On a beautiful Saturday afternoon, our thoughts turned — as usual — to a bar tour. To us, warm weather says barhopping and drinking in dank holes instead of, say, hacky sacking or Frisbee throwing. We rustled up Research Assistant Cece and set off for our first downtown bar tour. But, as it turned out, our only stop was the Zoo Bar.
We headed east to the fancily named “Government District.” Once we passed Grand, the streets were dead — crickets-chirping, tumbleweed-tumbling dead. The ghost-townlike atmosphere was downright eerie. So once we found the bar at 12th Street and McGee, near the old library, we ducked in quickly, ready for a drink.
Inside, our first reaction was that we must be at “Dave’s Stagecoach North,” only with fewer hipsters. Naturally, we loved it. The bar is a long, narrow dive that’s wedged into a building that shares space with a bail-bonds company. Cagelike bars cover the windows, and the dingy yellow walls are completely covered in marker graffiti, including the baffling commemoration “Dave, Cindy S. and Sally, 5-9-94, the awesomethreesome (wasted).” We have no idea what that means, but if it’s on a bar wall in red marker, it must be true.
With the bar itself taking up most of the space, seating options were limited to tall, blue-gray Naugahyde stools nearly our height. Spread out among the stools, the 6 p.m. drinkers huddled. The natives greeted us warmly with a jovial, “Hello, ladies!” After we ordered $2.25 beer, available only in cans, the locals invited us to partake of a taco buffet on a back table. “He [the owner] buys the best taco shells. And I’m Mexican,” said a pretty brunette named Heather, who sported a chartreuse tank top.
As we crunched away, we assessed the terrain. Entertainment options were limited to Silver Strike Bowling, a video trivia machine atop the bar and a flip-page jukebox, which contained mainly classics. The crowd was in a Sinatra mood, though the cute, young strawberry-blonde behind the bar slipped in Janis Joplin’s “Piece of My Heart.” Then someone played “The Way You Look Tonight,” which inspired an older guy in a yellow T-shirt to start waltzing with Heather. “Does anyone know CPR?” one guy yelled, to everyone’s delight.
The best part of the décor, though, was the plethora of animal props. It was as though the taxidermic displays at Jumpin’ Catfish had escaped and taken up residence on the Zoo Bar’s liquor shelves. On the topmost shelf, a lifelike mongoose battled a cobra. Next to it was a badger humping a stick. A cow skull wore a wig, and a stuffed bear gathered dust.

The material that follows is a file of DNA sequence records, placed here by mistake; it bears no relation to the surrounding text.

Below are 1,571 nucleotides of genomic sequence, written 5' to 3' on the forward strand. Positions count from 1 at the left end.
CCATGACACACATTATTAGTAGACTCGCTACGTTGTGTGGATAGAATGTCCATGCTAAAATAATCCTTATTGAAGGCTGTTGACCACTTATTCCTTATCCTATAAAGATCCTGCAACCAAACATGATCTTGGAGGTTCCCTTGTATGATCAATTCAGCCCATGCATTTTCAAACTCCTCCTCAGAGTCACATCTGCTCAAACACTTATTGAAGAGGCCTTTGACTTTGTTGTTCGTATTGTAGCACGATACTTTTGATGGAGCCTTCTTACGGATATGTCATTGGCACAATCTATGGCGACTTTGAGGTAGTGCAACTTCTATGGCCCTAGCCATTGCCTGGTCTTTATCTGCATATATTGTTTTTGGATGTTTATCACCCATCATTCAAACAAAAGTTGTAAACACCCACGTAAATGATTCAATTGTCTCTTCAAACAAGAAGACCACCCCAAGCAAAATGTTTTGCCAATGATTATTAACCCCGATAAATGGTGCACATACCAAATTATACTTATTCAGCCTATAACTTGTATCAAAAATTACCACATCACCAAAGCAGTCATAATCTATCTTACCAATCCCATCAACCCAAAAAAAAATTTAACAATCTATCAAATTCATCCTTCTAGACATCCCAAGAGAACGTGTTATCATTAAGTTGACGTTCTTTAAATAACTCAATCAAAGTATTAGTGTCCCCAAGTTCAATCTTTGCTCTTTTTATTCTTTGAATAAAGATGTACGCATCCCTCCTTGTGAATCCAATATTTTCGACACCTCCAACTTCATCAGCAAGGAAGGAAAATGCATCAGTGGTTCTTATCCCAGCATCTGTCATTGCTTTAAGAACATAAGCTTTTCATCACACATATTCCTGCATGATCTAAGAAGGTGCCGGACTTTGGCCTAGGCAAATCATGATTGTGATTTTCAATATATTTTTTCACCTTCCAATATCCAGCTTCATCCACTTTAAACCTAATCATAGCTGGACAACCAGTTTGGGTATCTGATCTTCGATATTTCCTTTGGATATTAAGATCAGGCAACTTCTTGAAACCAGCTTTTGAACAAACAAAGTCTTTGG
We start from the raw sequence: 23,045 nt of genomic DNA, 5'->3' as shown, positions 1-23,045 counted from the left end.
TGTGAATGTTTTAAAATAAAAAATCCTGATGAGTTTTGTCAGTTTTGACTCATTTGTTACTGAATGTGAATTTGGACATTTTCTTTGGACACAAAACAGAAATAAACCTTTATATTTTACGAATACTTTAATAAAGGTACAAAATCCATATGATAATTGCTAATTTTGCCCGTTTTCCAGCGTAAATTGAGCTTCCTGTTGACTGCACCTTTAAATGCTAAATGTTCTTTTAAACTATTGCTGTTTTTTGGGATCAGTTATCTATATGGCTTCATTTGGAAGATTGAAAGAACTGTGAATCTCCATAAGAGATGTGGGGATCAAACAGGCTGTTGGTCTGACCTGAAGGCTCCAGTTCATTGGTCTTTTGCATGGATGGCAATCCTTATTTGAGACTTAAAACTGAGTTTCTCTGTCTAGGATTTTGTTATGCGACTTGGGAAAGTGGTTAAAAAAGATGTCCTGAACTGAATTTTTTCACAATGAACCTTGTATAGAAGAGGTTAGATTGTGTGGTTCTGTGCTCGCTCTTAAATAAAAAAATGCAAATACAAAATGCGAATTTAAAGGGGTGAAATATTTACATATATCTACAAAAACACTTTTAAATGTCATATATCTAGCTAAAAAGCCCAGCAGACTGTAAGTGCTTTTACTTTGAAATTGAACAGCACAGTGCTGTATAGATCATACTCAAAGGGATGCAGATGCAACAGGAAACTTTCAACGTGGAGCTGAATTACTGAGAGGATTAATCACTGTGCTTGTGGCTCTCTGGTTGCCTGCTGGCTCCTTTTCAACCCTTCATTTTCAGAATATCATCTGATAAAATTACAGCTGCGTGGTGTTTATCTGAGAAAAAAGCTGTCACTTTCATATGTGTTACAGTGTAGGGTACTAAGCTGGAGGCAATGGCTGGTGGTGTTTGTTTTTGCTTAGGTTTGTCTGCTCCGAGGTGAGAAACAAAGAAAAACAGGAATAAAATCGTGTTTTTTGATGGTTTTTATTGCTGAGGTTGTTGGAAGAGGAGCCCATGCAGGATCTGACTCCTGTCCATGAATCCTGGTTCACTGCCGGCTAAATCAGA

Just then, a guy in shorts and a button-down shirt came in and greeted everyone. He eventually made his way to the back to say hello. He told us that he had just been to the Woodlands, where his buddy hit the trifecta and won $20,000. Sadly, our new friend, who introduced himself as 40-year-old Paul Henry Rojas, just missed hitting it himself.
He also mentioned that his dad is a retired Missouri state legislator. “At my family’s house, it’s on,” he said, referring to the frequent political discussions that take place. “After dinner, it’s like, ‘How’s everyone doing?’ We’re hardcore Democrats like you wouldn’t believe.” Now, he works for J.E. Dunn and has been helping construct the Power and Light District, which is how he discovered the Zoo Bar.
The guy in the yellow T-shirt — a regular named Bob — confirmed our suspicion that the place draws a mix of those with interesting insights about how the city works. The bar has been open for 25 years, and its population includes lawyers, doctors, judges and ordinary people, he said. In measured tones, he lauded the friendly spirit of the place. “The big thing we do in this bar is we help people.” He himself said he got a guy out of jail, landed him a job and helped him back on his feet. “He lived with me for a while. Now he makes $50,000 a year.”
Next, we zeroed in on a guy sporting a baseball uniform at the bar. Michael, a 67-year-old member of the KC Metro Senior Softball League, had white hair under his cap and a burnished red face. He told us that he’s been frequenting the Zoo Bar forever. His best friend — Ray Webb, a former Jackson County prosecutor — used to own it. Michael pointed out some soot, marking damage from a fire in 1984 that shut down the bar for several months.
Michael used to own a Northland bar called the Locker Room, so we asked him to recall the most memorable thing that happened at his place. Michael told us about the time he killed someone. Back in 1982, two guys walked into the bar. One was upset and had parked his motorcycle where he shouldn’t have. When Michael asked him not to park there, he says the guy walked up and hit him. Fisticuffs erupted, and Michael beat him up. Then the other guy grabbed a customer’s neck and put a gun to it. “I shot him two times in the heart and once in the throat,” Michael said. “I’m a very good shot.”
He was arrested. Webb, the prosecutor, told the cops, “You can either charge him with murder and put him in jail or let him go.” Webb then threw him the keys and said, “The car’s running outside. Go home.”
That was our cue to go home, too. As the midevening crowd started to filter in, we said our goodbyes and slipped out onto the empty street. Bustle be damned — we’re hoping that downtown’s dives aren’t on the endangered-species list just yet.